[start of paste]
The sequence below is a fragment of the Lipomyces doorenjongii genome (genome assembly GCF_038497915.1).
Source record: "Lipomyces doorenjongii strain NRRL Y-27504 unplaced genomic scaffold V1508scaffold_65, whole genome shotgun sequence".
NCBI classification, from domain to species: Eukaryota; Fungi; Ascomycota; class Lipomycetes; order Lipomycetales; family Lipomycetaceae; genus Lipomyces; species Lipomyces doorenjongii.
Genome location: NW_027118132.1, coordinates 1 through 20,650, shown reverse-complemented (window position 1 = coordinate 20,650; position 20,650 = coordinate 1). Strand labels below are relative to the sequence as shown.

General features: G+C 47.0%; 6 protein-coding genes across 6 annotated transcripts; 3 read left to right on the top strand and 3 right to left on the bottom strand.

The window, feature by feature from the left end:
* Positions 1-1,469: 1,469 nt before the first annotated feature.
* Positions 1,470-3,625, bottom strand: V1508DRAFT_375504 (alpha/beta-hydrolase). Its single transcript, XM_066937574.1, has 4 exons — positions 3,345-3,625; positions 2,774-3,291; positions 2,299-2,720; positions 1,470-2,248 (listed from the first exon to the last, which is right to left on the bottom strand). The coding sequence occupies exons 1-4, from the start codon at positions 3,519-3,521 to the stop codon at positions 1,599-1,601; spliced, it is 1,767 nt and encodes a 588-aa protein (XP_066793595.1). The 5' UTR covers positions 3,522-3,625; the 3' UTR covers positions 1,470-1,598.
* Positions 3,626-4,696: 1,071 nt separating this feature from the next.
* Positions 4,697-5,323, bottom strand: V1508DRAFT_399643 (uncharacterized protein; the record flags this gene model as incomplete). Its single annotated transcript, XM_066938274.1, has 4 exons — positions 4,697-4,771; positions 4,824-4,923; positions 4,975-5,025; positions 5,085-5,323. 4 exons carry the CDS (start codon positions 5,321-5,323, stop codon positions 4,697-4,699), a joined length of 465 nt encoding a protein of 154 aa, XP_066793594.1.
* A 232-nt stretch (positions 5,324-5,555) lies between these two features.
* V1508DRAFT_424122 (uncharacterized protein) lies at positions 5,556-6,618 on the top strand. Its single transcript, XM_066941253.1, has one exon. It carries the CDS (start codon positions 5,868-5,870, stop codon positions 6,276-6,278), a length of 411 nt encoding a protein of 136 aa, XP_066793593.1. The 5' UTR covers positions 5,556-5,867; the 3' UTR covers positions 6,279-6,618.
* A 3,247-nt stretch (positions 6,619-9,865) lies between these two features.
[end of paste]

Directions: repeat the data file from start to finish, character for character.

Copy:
The sequence below is a fragment of the Lipomyces doorenjongii genome (genome assembly GCF_038497915.1).
Source record: "Lipomyces doorenjongii strain NRRL Y-27504 unplaced genomic scaffold V1508scaffold_65, whole genome shotgun sequence".
NCBI classification, from domain to species: Eukaryota; Fungi; Ascomycota; class Lipomycetes; order Lipomycetales; family Lipomycetaceae; genus Lipomyces; species Lipomyces doorenjongii.
Genome location: NW_027118132.1, coordinates 1 through 20,650, shown reverse-complemented (window position 1 = coordinate 20,650; position 20,650 = coordinate 1). Strand labels below are relative to the sequence as shown.

General features: G+C 47.0%; 6 protein-coding genes across 6 annotated transcripts; 3 read left to right on the top strand and 3 right to left on the bottom strand.

The window, feature by feature from the left end:
* Positions 1-1,469: 1,469 nt before the first annotated feature.
* Positions 1,470-3,625, bottom strand: V1508DRAFT_375504 (alpha/beta-hydrolase). Its single transcript, XM_066937574.1, has 4 exons — positions 3,345-3,625; positions 2,774-3,291; positions 2,299-2,720; positions 1,470-2,248 (listed from the first exon to the last, which is right to left on the bottom strand). The coding sequence occupies exons 1-4, from the start codon at positions 3,519-3,521 to the stop codon at positions 1,599-1,601; spliced, it is 1,767 nt and encodes a 588-aa protein (XP_066793595.1). The 5' UTR covers positions 3,522-3,625; the 3' UTR covers positions 1,470-1,598.
* Positions 3,626-4,696: 1,071 nt separating this feature from the next.
* Positions 4,697-5,323, bottom strand: V1508DRAFT_399643 (uncharacterized protein; the record flags this gene model as incomplete). Its single annotated transcript, XM_066938274.1, has 4 exons — positions 4,697-4,771; positions 4,824-4,923; positions 4,975-5,025; positions 5,085-5,323. 4 exons carry the CDS (start codon positions 5,321-5,323, stop codon positions 4,697-4,699), a joined length of 465 nt encoding a protein of 154 aa, XP_066793594.1.
* A 232-nt stretch (positions 5,324-5,555) lies between these two features.
* V1508DRAFT_424122 (uncharacterized protein) lies at positions 5,556-6,618 on the top strand. Its single transcript, XM_066941253.1, has one exon. It carries the CDS (start codon positions 5,868-5,870, stop codon positions 6,276-6,278), a length of 411 nt encoding a protein of 136 aa, XP_066793593.1. The 5' UTR covers positions 5,556-5,867; the 3' UTR covers positions 6,279-6,618.
* A 3,247-nt stretch (positions 6,619-9,865) lies between these two features.